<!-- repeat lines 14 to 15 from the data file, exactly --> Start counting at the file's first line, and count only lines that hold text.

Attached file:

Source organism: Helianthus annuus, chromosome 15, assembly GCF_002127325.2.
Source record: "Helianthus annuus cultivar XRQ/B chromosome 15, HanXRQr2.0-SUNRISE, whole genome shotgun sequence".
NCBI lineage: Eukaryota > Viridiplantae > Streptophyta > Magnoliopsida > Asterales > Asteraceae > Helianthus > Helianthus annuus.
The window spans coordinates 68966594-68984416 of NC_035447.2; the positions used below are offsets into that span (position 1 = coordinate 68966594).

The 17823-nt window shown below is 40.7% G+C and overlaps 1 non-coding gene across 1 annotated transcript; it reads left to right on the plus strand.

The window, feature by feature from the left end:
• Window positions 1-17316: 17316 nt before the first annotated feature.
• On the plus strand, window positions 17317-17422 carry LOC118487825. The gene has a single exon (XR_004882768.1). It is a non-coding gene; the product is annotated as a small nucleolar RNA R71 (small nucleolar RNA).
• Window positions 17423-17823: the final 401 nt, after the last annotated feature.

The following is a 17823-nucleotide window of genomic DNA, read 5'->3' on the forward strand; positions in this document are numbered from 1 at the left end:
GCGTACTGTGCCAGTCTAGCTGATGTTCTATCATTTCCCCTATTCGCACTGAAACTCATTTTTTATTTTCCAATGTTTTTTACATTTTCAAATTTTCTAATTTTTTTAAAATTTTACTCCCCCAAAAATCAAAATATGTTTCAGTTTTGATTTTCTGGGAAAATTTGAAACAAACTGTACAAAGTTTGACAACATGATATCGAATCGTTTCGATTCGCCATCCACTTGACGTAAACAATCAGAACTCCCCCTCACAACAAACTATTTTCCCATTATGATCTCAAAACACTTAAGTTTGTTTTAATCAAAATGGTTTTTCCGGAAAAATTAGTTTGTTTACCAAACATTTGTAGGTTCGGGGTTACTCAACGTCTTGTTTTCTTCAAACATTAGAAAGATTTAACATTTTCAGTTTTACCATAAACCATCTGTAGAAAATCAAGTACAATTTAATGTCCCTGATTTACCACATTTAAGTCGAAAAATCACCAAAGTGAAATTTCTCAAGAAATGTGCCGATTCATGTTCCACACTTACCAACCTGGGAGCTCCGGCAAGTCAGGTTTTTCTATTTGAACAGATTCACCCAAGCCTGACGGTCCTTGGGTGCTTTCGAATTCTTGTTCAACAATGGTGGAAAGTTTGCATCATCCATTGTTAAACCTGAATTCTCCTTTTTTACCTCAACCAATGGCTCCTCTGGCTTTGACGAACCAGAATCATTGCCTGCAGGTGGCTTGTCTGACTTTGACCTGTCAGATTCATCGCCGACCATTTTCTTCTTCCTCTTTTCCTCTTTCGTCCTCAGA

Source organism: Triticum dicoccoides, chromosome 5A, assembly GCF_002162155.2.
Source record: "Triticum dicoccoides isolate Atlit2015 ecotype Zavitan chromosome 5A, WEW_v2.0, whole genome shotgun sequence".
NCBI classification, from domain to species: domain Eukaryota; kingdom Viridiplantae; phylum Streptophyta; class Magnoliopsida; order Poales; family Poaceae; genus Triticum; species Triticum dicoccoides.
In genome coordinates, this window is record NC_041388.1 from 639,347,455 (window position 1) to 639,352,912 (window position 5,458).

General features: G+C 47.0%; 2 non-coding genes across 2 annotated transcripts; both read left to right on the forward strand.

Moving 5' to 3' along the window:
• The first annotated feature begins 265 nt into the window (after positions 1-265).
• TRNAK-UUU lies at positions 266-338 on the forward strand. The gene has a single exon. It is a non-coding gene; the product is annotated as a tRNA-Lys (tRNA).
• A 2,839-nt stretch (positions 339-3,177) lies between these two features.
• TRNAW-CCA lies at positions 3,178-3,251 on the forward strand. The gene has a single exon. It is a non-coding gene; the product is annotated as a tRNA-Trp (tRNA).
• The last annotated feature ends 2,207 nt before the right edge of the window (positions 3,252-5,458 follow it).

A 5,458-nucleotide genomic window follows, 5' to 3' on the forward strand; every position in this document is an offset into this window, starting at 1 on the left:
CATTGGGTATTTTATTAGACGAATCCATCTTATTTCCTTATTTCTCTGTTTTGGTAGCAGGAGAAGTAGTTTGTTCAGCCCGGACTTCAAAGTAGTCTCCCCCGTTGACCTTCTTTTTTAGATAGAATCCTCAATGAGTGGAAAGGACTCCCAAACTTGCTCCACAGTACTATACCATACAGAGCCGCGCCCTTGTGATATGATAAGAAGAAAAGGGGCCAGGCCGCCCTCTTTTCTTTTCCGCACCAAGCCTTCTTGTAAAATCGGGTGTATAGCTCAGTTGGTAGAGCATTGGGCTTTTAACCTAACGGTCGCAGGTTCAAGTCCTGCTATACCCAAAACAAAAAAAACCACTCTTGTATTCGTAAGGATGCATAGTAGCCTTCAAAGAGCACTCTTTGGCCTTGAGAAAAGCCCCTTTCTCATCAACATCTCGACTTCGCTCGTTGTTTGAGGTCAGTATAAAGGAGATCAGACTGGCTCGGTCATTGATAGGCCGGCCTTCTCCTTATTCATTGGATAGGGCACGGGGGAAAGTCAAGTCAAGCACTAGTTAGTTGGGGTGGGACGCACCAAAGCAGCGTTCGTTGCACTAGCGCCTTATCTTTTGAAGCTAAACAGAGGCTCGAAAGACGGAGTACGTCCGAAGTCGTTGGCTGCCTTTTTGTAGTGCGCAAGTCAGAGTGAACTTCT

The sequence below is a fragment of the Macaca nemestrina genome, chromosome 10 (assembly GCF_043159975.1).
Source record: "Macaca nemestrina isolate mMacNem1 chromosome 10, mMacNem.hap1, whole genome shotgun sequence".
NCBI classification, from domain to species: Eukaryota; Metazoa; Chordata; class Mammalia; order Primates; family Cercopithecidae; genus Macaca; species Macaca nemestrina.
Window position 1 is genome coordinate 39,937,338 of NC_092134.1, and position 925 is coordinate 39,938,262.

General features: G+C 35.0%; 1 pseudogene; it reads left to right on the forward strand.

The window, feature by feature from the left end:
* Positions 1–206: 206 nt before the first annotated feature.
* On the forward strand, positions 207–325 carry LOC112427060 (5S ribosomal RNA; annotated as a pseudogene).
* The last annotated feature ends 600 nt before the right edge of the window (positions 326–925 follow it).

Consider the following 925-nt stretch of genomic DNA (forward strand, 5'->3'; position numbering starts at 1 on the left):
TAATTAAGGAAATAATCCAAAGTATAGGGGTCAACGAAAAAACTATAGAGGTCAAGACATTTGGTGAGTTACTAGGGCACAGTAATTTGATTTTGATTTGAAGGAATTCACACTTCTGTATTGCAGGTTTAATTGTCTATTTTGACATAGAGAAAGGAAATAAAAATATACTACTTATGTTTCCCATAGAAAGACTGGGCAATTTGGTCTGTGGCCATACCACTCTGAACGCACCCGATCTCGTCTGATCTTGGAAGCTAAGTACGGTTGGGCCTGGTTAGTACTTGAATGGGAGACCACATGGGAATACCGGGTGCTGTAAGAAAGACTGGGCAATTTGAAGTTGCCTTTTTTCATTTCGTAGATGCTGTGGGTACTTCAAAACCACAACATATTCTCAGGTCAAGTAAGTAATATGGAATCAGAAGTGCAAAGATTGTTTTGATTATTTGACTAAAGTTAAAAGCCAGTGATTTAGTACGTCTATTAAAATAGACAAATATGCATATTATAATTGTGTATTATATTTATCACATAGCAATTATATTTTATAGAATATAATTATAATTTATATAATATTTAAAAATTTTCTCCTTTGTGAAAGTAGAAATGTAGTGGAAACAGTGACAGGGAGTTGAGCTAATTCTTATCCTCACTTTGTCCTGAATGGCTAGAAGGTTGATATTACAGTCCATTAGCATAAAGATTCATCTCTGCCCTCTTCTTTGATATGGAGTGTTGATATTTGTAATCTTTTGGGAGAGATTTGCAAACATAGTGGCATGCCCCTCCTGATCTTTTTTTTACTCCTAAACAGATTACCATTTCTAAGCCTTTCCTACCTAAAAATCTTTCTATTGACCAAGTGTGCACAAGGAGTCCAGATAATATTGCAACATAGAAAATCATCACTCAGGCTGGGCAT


NCBI classification, from domain to species: domain Eukaryota; kingdom Viridiplantae; phylum Streptophyta; class Magnoliopsida; order Poales; family Poaceae; genus Triticum; species Triticum dicoccoides.
In genome coordinates, this window is record NC_041388.1 from 639,347,455 (window position 1) to 639,352,912 (window position 5,458).